NORTH COUNTRY — Rep. Edith Tucker, D-Randolph, has announced her candidacy for the District 1 state senate seat.
Tucker, 84, is in her third term representing the Coos 5 district (Carroll, Jefferson, Randolph and Whitefield), and serves on the powerful House Ways and Means Committee.
The longtime local journalist is running to provide strong, experienced and effective representation for Coos County and upper Grafton County.
“We need someone who has the capacity to be an advocate for the North Country,” she said.
Tucker is the first Democrat to enter the Senate 1 race.
Republicans state Rep. Troy Merner, of Lancaster, and Select Board member Carrie Gendreau, of Littleton, have already declared.
They seek to replace first-term Sen. Erin Hennessey, R-Littleton, who is stepping down to spend time with family and won’t seek re-election.
Despite their party differences, Tucker admired Hennessey, and looks to continue Hennessey’s hard-working, bipartisan approach.
“I thought [Hennessey] did an outstanding job. I never would have run against her,” Tucker said, dismissing party affiliations in her assessment of Hennessey’s work. “The person is more important than the party in most cases.”
That mindset will be tested in Concord, where party divisions have widened in recent years.
Republicans currently control the state Senate by a 14-10 margin and Tucker looks to help her party regain the upper chamber.
She would be the second Democrat to hold the seat in the past 25 years and the first since Jeff Woodburn (2012 to 2018).
Tucker holds Democratic views, but would encourage across-the-aisle cooperation if elected to the Senate.
“We have to be very careful of [growing partisanship]. It makes it very difficult to get things done,” she said, noting that during her time in the House “so many issues that should be non-partisan have turned out to be polarizing. There’s ugliness on both sides of the aisle. People are saying ugly things about each other instead of respecting different perspectives based on geography and demographic differences.”
Tucker branded herself as a fiscally responsible legislator with a proven track record.
Her campaign announcement said, “When Tucker ran for re-election 2 years ago, she “took the pledge” not to vote for either an income or sales tax. She is an effective North Country advocate with the ability to testify, clearly and persuasively, at Committee hearings and in party caucuses.”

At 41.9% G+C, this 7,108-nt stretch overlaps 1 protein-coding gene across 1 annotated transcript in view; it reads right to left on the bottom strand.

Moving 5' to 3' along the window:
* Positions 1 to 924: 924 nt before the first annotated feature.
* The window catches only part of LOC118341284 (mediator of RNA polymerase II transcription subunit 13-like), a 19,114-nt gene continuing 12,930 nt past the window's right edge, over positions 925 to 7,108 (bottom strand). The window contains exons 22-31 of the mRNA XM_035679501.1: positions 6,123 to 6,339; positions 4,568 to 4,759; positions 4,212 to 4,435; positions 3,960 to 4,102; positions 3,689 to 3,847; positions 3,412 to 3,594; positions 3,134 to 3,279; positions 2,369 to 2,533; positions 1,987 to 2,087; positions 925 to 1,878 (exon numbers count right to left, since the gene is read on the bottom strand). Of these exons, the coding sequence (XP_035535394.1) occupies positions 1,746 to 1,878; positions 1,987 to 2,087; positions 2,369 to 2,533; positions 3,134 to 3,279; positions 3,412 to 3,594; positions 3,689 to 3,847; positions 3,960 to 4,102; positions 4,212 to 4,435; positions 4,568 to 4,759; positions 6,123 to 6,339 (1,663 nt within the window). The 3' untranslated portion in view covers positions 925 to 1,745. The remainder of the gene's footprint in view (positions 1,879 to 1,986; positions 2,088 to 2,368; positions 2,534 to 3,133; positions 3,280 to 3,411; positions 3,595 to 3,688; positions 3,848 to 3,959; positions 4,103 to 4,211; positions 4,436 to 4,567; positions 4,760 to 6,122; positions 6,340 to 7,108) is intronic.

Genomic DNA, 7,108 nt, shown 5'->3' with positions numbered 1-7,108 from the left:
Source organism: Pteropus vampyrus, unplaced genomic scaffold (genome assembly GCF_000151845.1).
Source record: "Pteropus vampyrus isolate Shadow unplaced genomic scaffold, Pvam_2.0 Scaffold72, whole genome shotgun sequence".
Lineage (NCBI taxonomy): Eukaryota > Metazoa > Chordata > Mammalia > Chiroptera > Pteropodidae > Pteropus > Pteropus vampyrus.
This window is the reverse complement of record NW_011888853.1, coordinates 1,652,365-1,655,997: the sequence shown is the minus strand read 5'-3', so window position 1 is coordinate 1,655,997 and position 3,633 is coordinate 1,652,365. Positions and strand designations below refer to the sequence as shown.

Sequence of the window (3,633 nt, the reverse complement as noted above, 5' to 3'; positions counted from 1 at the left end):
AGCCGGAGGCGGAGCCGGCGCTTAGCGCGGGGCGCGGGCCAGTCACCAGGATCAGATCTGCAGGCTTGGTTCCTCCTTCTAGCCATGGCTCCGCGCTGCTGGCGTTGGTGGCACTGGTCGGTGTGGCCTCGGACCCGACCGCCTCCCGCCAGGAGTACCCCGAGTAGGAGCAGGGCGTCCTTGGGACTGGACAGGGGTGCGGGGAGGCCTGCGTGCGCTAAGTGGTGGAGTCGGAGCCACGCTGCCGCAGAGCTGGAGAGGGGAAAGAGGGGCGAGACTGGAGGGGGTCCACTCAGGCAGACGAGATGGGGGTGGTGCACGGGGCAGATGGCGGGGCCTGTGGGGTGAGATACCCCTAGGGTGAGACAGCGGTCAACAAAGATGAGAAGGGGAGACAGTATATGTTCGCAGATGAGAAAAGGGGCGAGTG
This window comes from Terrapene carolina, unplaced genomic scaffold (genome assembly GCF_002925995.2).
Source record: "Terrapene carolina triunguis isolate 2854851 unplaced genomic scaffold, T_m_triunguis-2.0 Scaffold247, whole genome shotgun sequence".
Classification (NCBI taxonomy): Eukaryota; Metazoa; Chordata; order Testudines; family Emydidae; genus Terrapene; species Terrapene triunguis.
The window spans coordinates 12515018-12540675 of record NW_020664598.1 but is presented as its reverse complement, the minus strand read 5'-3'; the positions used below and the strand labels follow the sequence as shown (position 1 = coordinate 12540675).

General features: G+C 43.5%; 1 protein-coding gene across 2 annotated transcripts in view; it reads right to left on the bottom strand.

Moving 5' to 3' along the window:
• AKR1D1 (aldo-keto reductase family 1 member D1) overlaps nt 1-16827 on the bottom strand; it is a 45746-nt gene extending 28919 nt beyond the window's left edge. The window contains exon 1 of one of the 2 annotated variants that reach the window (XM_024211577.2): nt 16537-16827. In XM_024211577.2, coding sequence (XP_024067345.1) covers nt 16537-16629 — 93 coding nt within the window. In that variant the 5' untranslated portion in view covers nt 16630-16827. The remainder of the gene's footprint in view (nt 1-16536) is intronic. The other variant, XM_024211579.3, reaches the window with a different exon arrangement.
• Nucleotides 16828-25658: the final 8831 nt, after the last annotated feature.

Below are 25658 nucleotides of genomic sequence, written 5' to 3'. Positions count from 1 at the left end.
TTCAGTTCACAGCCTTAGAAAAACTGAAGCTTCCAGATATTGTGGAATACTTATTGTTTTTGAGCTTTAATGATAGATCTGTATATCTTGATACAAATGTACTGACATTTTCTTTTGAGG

She pointed to her work on two bills as proof that she is capable and qualified.
One was a landfill siting bill (HB 1454) which recently passed the House and Senate. Tucker helped craft an amendment that won the bill bi-partisan approval. The amendment establishes a science-based approach to state permitting, and would increase setbacks for a proposed Casella Waste Systems landfill by Forest Lake in Dalton.
“[I] worked with many others on both sides of the aisle to reach success that’s nearly at hand,” Tucker said.
Another, the so-called “Balsams Bill” signed into law in 2019, will help fund the redevelopment of The Balsams Resort in Dixville. Tucker co-sponsored the bill, which allows developers to seek funding needed for the project.
It has the potential to create “hundreds of much-needed jobs in Dixville at a world-famous — but still-shuttered — resort whose owners are now close to securing a financing package,” Tucker said.
Prior to entering politics, Tucker was an award-winning journalist.
She worked 20 years as a full-time reporter for The Coos County Democrat in Lancaster, retiring in Feb. 2016, and currently freelances for The Berlin Sun and occasionally for the weekly agricultural newspaper, Country Folks.
“Much of my reporting has been on natural resources and tourism,” Tucker said. “This opportunity to get out into fields, forests and factories, some later torn down, has given me an in-depth understanding of the economic core of northern New Hampshire — its challenges, struggles, and resilient, independent-minded residents.”
During her years as a full-time reporter, Tucker won a number of awards, including Scripps-Howard New Media Fellow, 2002, at Columbia School of Journalism, N. Y.; 2001 Fred E. Beane Memorial Award for fair reporting on farm & forestry issues; 2000 Acadian Fellow an 8-day Institute of Journalism & Natural Resources; and 1998 N.H. Timberland Owners Association’s Outstanding Media Coverage. Tucker also was in the Leadership New Hampshire Class of 1999 and later serving on its state board of directors.